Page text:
Public Procurement Collapse, Part I

On Friday 4 December 2020 our Parliament passed the third set of amendments to the Public Procurement and Disposal of Public Property Act (The Act). These changes are a serious blow to the long-term campaign for proper control over transactions in Public Money and are extremely detrimental to the public interest. Government to Government Arrangements (G2G), Public Private Partnerships and a range of professional/financial services have been excluded from the oversight of the Office of Procurement Regulation (OPR).

Procurement debate begins at 01:59:55

Our elected representatives proposed to our Parliament that the biggest contracts executed with Public Money were better administered without independent oversight as intended in The Act, passed as Act No 1 of 2015.

An interviewer asked me if these loopholes were likely to be detrimental and I had to clarify that “loopholes” is the wrong word, since those arise only by error or inattention. On the contrary, these changes to The Act were intentional. These changes were designed and built so that they would be fit for purpose – i.e. removing the biggest contracts and transactions in Public Money from proper oversight.

The G2G removal was plainly stated as the government’s intention, but that amendment to S.7 (2) of The Act also, arguably, allows PPPs to escape OPR oversight. The Law Association’s statement of 8th December 2020, at para 17, makes the important point that an ‘entity within a State’ could be construed as a T&T company, given that The Act does not specify that the ‘State’ referred to is a foreign State. Despite the varied views, I am maintaining my initial view that these amendments also removed PPPs from OPR oversight.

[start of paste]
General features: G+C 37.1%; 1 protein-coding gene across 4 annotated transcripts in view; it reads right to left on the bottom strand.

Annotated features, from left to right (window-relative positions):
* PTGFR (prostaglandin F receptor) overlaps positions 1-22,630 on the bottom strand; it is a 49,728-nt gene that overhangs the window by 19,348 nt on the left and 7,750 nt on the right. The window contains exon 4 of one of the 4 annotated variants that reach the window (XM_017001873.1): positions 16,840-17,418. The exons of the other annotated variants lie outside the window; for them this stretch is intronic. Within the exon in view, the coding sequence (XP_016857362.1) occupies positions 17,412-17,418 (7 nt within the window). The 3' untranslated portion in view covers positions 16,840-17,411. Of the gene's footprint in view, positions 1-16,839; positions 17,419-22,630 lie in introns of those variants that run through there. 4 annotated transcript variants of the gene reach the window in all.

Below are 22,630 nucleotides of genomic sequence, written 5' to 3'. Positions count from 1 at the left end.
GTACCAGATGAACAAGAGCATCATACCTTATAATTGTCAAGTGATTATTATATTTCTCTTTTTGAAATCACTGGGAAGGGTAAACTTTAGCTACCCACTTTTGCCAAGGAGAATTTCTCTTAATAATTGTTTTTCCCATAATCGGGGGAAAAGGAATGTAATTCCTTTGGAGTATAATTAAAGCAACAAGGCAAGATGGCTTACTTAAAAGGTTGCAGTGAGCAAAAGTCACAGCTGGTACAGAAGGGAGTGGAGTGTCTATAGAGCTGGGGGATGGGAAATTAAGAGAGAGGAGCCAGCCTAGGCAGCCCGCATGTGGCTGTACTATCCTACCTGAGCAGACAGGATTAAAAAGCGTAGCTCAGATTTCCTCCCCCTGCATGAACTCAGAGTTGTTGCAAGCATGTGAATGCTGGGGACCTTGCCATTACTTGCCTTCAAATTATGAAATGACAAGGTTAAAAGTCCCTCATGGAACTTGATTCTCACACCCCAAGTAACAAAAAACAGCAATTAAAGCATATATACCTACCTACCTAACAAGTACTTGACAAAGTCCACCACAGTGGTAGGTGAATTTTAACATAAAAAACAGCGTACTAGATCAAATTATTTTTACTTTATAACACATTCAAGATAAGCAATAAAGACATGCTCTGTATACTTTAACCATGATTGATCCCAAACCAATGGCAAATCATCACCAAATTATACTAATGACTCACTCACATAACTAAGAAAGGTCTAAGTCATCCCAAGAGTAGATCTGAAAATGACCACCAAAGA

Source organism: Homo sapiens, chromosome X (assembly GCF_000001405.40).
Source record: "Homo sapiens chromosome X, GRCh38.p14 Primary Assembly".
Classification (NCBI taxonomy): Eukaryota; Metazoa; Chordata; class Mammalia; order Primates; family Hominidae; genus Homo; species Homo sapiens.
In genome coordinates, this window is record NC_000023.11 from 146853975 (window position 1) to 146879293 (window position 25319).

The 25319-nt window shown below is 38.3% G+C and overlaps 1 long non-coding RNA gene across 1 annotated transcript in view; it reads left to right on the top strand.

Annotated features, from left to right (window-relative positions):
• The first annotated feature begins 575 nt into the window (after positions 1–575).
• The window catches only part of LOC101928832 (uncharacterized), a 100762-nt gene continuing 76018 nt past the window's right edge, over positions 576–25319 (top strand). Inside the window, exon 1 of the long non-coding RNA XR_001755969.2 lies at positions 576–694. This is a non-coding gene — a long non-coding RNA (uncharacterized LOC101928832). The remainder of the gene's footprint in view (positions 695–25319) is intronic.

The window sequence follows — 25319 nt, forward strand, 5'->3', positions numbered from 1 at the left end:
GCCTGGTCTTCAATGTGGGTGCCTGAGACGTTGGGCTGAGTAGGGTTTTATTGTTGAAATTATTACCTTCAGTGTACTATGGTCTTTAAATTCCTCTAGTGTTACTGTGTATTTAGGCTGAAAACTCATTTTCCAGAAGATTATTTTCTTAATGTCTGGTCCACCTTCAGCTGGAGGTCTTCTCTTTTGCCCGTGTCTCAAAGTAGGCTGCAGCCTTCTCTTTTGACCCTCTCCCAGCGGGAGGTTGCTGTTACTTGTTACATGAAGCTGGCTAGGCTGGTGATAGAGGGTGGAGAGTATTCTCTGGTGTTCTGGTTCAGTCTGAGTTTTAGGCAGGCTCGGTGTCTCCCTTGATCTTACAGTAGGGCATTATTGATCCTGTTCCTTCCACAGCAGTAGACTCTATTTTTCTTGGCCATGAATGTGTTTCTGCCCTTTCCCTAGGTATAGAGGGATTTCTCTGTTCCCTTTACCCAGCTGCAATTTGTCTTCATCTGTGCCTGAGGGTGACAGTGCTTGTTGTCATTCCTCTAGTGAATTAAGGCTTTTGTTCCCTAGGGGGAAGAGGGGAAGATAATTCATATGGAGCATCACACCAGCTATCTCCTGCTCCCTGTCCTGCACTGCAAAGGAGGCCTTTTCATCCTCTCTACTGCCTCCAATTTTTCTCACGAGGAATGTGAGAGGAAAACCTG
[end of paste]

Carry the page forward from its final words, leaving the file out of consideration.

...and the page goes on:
It is ironic that PM Rowley rose to prominence due to his strident complaints, as a sitting Minister in the Manning government, against the terms of the huge G2G projects and other improper conduct within UDeCOTT. This requires that we must consider the arguments used to propose these damaging changes and of course, the responses of the Opposition.

Min. of Finance, Colm Imbert, MP

Finance Minister Imbert cited the EU/OECD rules on G2G exemptions as justification for omitting those from OPR oversight. That is a misleading, damaging comparison as the EU comprises advanced economies, functioning at a similar scale and jointly bound by EU law. It is understandable that those countries could agree that ‘public-public agreements’ could exist outside of national procurement laws. In our case, we were being asked to accept that a similar approach was advisable in our dealings with countries many times our size who sit in the same framework economic of regulations. The comparison is simply untenable, yet that challenge was never made by the Opposition.

Prime Minister, Dr. Keith Rowley, MP